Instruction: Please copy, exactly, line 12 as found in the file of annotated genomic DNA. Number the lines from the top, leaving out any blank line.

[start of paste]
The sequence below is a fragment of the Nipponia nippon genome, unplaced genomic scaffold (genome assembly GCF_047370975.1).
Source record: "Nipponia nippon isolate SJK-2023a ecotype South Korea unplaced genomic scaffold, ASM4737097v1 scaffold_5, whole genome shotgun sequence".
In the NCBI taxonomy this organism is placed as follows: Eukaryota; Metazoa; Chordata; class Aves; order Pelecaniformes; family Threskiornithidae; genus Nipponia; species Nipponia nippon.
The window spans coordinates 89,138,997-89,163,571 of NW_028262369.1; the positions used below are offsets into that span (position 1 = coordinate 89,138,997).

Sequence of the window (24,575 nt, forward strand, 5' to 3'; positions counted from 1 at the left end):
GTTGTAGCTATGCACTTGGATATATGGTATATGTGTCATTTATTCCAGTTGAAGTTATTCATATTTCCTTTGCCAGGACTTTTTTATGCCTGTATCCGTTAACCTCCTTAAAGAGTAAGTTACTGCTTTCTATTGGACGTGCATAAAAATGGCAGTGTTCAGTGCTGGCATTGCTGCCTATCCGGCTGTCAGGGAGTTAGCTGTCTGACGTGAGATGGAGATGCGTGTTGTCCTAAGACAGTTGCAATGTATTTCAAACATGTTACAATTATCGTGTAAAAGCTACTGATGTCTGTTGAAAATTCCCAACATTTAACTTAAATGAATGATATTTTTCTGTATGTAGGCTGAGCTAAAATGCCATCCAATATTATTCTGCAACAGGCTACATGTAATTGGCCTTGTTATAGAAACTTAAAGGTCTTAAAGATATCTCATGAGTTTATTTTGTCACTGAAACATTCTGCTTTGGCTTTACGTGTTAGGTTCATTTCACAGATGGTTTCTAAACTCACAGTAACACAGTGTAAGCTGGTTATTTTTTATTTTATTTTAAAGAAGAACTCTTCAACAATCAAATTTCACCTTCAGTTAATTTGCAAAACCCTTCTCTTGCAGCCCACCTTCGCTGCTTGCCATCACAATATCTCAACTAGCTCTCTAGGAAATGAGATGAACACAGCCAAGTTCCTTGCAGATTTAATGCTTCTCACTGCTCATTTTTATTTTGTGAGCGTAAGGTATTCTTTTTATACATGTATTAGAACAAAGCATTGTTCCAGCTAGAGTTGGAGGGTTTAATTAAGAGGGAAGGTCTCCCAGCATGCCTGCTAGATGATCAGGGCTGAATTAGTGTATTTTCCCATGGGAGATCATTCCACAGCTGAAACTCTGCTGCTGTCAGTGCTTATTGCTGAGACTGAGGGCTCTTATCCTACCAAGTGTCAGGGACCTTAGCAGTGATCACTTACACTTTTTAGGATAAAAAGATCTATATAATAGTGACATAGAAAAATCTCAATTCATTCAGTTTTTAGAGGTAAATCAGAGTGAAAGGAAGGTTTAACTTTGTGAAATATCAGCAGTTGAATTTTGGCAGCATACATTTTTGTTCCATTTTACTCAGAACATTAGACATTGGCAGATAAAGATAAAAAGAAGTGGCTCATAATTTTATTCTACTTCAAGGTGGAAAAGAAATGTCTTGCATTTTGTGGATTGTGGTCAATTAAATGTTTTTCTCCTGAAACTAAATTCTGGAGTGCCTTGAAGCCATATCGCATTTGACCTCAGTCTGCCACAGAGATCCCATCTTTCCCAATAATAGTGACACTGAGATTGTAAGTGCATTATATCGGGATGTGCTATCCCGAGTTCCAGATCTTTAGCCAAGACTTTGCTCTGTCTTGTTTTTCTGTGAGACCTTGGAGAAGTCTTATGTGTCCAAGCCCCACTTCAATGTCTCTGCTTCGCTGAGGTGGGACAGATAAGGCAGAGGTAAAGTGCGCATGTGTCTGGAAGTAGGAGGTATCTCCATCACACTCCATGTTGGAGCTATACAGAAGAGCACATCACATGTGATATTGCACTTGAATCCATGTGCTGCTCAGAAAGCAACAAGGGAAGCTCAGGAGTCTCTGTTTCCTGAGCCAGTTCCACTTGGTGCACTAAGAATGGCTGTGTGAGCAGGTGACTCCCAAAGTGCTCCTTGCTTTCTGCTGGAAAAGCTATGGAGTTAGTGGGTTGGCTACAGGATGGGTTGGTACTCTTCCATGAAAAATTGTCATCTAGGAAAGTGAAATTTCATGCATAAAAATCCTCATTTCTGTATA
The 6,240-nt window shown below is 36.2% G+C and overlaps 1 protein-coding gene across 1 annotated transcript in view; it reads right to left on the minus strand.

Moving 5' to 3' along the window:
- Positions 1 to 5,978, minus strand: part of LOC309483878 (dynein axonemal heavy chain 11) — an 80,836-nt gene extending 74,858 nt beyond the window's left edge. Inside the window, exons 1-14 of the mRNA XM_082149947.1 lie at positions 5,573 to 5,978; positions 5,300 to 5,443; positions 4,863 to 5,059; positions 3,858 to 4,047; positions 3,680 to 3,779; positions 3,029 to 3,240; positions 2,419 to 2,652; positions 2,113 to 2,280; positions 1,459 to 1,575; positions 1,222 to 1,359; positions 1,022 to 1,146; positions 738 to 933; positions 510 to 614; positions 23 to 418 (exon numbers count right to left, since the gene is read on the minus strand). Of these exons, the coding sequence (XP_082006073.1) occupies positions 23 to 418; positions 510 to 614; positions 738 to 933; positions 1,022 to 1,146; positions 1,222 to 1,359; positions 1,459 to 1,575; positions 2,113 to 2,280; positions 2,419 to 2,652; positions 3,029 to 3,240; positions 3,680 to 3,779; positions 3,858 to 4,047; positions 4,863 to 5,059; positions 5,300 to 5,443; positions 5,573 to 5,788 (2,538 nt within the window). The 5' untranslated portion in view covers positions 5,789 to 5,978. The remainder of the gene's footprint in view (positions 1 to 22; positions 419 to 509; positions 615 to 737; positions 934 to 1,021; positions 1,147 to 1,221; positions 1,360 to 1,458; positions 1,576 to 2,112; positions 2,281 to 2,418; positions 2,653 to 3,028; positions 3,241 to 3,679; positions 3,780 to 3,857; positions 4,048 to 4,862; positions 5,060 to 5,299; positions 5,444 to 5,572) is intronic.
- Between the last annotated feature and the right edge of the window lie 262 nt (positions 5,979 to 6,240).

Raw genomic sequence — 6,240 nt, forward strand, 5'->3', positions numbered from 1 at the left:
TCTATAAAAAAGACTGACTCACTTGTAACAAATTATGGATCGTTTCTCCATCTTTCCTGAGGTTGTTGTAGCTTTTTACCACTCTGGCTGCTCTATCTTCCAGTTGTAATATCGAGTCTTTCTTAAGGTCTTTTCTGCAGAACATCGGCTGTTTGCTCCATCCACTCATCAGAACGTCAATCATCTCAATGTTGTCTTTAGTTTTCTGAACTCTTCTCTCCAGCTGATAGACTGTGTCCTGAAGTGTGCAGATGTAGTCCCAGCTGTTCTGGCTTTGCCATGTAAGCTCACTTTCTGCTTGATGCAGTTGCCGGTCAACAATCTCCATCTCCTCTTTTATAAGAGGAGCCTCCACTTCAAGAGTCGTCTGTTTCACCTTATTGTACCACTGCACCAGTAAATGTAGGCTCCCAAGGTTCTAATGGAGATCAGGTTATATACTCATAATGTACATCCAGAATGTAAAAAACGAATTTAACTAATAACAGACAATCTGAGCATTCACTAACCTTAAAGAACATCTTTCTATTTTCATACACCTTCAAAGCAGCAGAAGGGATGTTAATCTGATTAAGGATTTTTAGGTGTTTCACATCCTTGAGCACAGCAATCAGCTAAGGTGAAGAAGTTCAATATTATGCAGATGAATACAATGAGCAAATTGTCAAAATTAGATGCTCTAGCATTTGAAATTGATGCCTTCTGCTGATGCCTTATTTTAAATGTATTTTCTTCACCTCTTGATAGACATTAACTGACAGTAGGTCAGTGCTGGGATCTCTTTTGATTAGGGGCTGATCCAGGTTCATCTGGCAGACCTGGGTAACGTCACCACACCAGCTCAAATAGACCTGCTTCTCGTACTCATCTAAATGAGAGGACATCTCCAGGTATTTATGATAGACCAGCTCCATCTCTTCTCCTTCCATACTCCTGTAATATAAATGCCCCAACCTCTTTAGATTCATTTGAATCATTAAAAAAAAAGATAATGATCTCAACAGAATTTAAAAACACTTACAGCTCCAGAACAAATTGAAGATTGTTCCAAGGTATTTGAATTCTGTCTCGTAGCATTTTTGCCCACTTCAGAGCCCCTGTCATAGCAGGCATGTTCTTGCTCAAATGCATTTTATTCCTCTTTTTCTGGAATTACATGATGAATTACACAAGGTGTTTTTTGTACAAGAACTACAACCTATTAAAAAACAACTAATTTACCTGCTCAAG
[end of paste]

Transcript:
TCTATAAAAAAGACTGACTCACTTGTAACAAATTATGGATCGTTTCTCCATCTTTCCTGAGGTTGTTGTAGCTTTTTACCACTCTGGCTGCTCTATCTTCCAGTTGTAATATCGAGTCTTTCTTAAGGTCTTTTCTGCAGAACATCGGCTGTTTGCTCCATCCACTCATCAGAACGTCAATCATCTCAATGTTGTCTTTAGTTTTCTGAACTCTTCTCTCCAGCTGATAGACTGTGTCCTGAAGTGTGCAGATGTAGTCCCAGCTGTTCTGGCTTTGCCATGTAAGCTCACTTTCTGCTTGATGCAGTTGCCGGTCAACAATCTCCATCTCCTCTTTTATAAGAGGAGCCTCCACTTCAAGAGTCGTCTGTTTCACCTTATTGTACCACTGCACCAGTAAATGTAGGCTCCCAAGGTTCTAATGGAGATCAGGTTATATACTCATAATGTACATCCAGAATGTAAAAAACGAATTTAACTAATAACAGACAATCTGAGCATTCACTAACCTTAAAGAACATCTTTCTATTTTCATACACCTTCAAAGCAGCAGAAGGGATGTTAATCTGATTAAGGATTTTTAGGTGTTTCACATCCTTGAGCACAGCAATCAGCTAAGGTGAAGAAGTTCAATATTATGCAGATGAATACAATGAGCAAATTGTCAAAATTAGATGCTCTAGCATTTGAAATTGATGCCTTCTGCTGATGCCTTATTTTAAATGTATTTTCTTCACCTCTTGATAGACATTAACTGACAGTAGGTCAGTGCTGGGATCTCTTTTGATTAGGGGCTGATCCAGGTTCATCTGGCAGACCTGGGTAACGTCACCACACCAGCTCAAATAGACCTGCTTCTCGTACTCATCTAAATGAGAGGACATCTCCAGGTATTTATGATAGACCAGCTCCATCTCTTCTCCTTCCATACTCCTGTAATATAAATGCCCCAACCTCTTTAGATTCATTTGAATCATTAAAAAAAAAGATAATGATCTCAACAGAATTTAAAAACACTTACAGCTCCAGAACAAATTGAAGATTGTTCCAAGGTATTTGAATTCTGTCTCGTAGCATTTTTGCCCACTTCAGAGCCCCTGTCATAGCAGGCATGTTCTTGCTCAAATGCATTTTATTCCTCTTTTTCTGGAATTACATGATGAATTACACAAGGTGTTTTTTGTACAAGAACTACAACCTATTAAAAAACAACTAATTTACCTGCTCAAG